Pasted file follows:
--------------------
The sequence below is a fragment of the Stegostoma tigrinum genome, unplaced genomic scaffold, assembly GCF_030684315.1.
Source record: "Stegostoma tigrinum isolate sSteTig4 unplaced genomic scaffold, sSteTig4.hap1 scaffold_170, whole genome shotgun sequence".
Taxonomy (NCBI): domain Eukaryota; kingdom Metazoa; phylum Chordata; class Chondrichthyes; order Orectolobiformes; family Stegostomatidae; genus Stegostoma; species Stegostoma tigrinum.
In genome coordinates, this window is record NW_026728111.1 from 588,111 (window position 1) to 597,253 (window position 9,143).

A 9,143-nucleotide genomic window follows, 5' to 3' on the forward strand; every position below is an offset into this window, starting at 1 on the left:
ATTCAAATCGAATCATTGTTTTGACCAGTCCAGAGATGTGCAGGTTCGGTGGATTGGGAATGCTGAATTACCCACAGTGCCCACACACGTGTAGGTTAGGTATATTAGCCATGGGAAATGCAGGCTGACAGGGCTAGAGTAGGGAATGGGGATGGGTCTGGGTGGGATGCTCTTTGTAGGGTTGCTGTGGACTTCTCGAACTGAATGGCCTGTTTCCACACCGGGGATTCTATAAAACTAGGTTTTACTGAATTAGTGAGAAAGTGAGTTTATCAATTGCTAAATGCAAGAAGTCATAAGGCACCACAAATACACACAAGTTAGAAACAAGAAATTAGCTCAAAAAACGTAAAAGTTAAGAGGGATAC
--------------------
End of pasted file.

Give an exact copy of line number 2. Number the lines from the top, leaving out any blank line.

Source record: "Stegostoma tigrinum isolate sSteTig4 unplaced genomic scaffold, sSteTig4.hap1 scaffold_170, whole genome shotgun sequence".